'Dry eye' in women may be linked to sex hormones

February 09, 2004

CHICAGO - Women whose ovaries prematurely cease functioning may be at a greater risk for dry eye symptoms, according to an article in the February issue of The Archives of Ophthalmology, one of the JAMA/Archives journals.

Premature ovarian failure (POF) occurs when the ovaries stop functioning normally in women under 40 years and affected approximately 1 percent of women in a large study, according to the article. Women with POF experience the same symptoms of estrogen deficiency as postmenopausal women, including hot flashes, night sweats, fatigue, and mood swings, and have an increased risk of cardiovascular disease and osteoporosis. Androgen deficiency (low levels of the male hormone androgen), has been associated with dry eye, a condition affecting an estimated 15 percent of people in the United States aged 65 to 84 years. Reduced tear production and poor tear quality (causing moisture to evaporate from the surface of the eye too quickly) can result in dry eye. Because women with POF also have androgen deficiency, it is possible that POF and dry eye symptoms may be associated.

Janine A. Smith, M.D., of the National Eye Institute, Bethesda, Md., and colleagues investigated the association between POF and dry eye. They examined 65 women with POF and 36 women without POF for symptoms of dry eye.

The researchers found the proportion of patients that met dry eye diagnostic criteria was significantly greater among women with POF than women without POF (20 percent vs. 3 percent).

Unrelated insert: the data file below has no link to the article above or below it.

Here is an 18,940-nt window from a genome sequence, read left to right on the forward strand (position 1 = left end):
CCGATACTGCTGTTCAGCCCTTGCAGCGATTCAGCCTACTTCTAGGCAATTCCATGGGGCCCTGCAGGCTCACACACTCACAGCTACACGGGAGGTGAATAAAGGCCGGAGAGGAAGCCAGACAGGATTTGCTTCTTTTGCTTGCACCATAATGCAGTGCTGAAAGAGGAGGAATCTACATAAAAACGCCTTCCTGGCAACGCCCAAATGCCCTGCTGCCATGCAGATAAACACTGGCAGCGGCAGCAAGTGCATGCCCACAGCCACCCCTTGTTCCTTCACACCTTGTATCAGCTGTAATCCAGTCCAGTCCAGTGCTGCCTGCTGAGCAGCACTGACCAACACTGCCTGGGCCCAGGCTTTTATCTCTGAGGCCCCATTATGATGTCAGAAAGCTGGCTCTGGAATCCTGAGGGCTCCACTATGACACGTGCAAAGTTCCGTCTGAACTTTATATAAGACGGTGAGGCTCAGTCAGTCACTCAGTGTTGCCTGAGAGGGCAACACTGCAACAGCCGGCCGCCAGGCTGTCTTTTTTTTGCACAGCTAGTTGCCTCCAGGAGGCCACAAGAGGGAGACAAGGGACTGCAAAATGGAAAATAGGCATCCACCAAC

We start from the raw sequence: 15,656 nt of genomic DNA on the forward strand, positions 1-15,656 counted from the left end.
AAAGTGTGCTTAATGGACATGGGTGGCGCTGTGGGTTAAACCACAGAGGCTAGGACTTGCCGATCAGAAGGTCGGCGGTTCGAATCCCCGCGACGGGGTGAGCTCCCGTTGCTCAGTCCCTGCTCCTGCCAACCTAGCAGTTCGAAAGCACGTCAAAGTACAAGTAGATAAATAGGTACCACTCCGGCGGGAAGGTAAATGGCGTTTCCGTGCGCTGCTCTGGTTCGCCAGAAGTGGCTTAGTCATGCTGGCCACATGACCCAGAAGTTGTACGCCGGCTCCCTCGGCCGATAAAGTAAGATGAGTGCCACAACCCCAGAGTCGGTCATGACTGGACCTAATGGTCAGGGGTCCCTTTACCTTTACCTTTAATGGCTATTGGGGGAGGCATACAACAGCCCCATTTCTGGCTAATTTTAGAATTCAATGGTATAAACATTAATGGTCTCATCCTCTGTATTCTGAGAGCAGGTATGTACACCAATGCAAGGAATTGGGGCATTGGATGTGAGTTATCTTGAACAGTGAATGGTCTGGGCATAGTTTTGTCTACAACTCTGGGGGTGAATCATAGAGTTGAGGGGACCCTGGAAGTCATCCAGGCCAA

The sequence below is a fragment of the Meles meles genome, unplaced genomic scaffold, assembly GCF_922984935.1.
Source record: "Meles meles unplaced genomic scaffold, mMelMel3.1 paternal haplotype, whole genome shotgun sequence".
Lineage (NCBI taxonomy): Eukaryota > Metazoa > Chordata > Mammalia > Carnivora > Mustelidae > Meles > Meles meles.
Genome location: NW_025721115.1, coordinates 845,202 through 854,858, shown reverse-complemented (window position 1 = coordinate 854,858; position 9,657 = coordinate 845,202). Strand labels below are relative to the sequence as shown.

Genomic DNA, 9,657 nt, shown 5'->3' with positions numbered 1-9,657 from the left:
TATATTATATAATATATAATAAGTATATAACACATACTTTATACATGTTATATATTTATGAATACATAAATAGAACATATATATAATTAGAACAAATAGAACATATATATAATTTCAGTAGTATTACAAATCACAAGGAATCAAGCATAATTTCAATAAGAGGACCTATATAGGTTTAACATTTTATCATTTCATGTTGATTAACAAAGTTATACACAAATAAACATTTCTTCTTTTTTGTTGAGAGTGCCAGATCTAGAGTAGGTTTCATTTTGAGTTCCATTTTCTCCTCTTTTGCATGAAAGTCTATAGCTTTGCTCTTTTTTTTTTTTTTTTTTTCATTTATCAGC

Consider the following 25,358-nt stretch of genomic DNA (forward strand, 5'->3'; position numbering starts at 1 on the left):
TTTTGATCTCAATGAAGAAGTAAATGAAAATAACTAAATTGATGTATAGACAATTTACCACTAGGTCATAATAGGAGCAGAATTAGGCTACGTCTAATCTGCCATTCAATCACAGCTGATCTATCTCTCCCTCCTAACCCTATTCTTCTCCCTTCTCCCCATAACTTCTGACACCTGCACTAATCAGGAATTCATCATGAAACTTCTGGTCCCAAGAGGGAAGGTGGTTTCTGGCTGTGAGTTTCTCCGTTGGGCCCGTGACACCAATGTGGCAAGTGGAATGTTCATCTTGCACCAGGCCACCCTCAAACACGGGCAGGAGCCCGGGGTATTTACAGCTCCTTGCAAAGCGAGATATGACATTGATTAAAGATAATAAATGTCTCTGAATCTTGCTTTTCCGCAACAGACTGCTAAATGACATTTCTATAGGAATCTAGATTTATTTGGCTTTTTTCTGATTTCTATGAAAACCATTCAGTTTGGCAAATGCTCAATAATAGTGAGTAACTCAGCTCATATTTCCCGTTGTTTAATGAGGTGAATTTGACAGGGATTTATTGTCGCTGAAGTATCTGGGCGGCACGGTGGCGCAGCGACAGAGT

"Women with POF were more likely to exhibit ocular surface damage and symptoms of dry eye than age-matched controls. They were not, however, more likely to have reduced tear production," the authors write. "These data provide further evidence of the multifaceted role of sex hormones in the health and disease of the ocular surface."
-end-
(Arch Ophthalmol. 2004;122:151-156. Available post-embargo at archophthalmol.com)

Editorial: Hormonal Deficiencies and Dry Eye

In an accompanying editorial, Stephen C. Pflugfelder, M.D., of Houston, writes, "The study by Smith et al did not determine which hormones are most important in maintaining [balanced moisture on the surface of the eye] or whether deficiencies of androgen, estrogen, or both hormones were responsible for the observed ocular surface abnormalities. Additional studies of patients with POF could answer these questions."

(Arch Ophthalmol. 2004:122:273-274. Available post-embargo at archophtalmol.com)

To contact Janine A. Smith, M.D., call Michael Coogan at 301/496-5248.
To contact editorialist Stephen C. Pflugfelder, M.D., call Ruthie McNeill at 713-798-4732.
For more information, contact JAMA/Archives Media Relations at 312-464-JAMA (5262) or e-mail mediarelations@jama-archives.org.

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